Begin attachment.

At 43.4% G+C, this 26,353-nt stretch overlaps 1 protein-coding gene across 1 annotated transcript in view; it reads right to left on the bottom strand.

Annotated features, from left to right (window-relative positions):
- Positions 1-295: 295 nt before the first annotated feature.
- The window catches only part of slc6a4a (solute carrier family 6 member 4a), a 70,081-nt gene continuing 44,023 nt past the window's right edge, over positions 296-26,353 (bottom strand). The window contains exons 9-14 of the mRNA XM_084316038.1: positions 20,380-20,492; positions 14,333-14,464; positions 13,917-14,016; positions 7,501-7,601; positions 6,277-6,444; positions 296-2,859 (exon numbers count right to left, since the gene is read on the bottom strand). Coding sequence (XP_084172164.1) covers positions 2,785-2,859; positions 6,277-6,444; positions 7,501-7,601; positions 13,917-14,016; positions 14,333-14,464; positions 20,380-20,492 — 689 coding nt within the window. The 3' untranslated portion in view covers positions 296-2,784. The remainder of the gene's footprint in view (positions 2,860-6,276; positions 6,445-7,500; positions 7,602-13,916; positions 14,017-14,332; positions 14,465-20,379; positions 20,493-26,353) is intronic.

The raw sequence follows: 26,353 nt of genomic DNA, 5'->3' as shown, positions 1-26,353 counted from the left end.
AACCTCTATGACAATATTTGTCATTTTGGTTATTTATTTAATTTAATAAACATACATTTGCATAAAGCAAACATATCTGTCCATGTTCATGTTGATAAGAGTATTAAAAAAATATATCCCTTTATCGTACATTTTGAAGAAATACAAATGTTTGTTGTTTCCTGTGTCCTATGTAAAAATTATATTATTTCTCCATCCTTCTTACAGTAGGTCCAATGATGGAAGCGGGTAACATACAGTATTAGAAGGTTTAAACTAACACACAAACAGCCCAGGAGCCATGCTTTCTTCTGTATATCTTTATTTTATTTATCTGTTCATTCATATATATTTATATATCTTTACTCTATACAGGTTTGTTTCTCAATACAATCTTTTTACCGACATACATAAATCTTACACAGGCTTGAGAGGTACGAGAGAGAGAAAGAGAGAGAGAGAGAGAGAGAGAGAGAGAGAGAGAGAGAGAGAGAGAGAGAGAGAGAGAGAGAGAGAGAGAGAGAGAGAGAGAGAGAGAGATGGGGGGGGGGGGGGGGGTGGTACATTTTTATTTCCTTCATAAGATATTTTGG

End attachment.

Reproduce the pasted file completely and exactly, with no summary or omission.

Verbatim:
At 43.4% G+C, this 26,353-nt stretch overlaps 1 protein-coding gene across 1 annotated transcript in view; it reads right to left on the bottom strand.

Annotated features, from left to right (window-relative positions):
- Positions 1-295: 295 nt before the first annotated feature.
- The window catches only part of slc6a4a (solute carrier family 6 member 4a), a 70,081-nt gene continuing 44,023 nt past the window's right edge, over positions 296-26,353 (bottom strand). The window contains exons 9-14 of the mRNA XM_084316038.1: positions 20,380-20,492; positions 14,333-14,464; positions 13,917-14,016; positions 7,501-7,601; positions 6,277-6,444; positions 296-2,859 (exon numbers count right to left, since the gene is read on the bottom strand). Coding sequence (XP_084172164.1) covers positions 2,785-2,859; positions 6,277-6,444; positions 7,501-7,601; positions 13,917-14,016; positions 14,333-14,464; positions 20,380-20,492 — 689 coding nt within the window. The 3' untranslated portion in view covers positions 296-2,784. The remainder of the gene's footprint in view (positions 2,860-6,276; positions 6,445-7,500; positions 7,602-13,916; positions 14,017-14,332; positions 14,465-20,379; positions 20,493-26,353) is intronic.

The raw sequence follows: 26,353 nt of genomic DNA, 5'->3' as shown, positions 1-26,353 counted from the left end.
AACCTCTATGACAATATTTGTCATTTTGGTTATTTATTTAATTTAATAAACATACATTTGCATAAAGCAAACATATCTGTCCATGTTCATGTTGATAAGAGTATTAAAAAAATATATCCCTTTATCGTACATTTTGAAGAAATACAAATGTTTGTTGTTTCCTGTGTCCTATGTAAAAATTATATTATTTCTCCATCCTTCTTACAGTAGGTCCAATGATGGAAGCGGGTAACATACAGTATTAGAAGGTTTAAACTAACACACAAACAGCCCAGGAGCCATGCTTTCTTCTGTATATCTTTATTTTATTTATCTGTTCATTCATATATATTTATATATCTTTACTCTATACAGGTTTGTTTCTCAATACAATCTTTTTACCGACATACATAAATCTTACACAGGCTTGAGAGGTACGAGAGAGAGAAAGAGAGAGAGAGAGAGAGAGAGAGAGAGAGAGAGAGAGAGAGAGAGAGAGAGAGAGAGAGAGAGAGAGAGAGAGAGAGAGAGAGAGAGAGATGGGGGGGGGGGGGGGGGTGGTACATTTTTATTTCCTTCATAAGATATTTTGG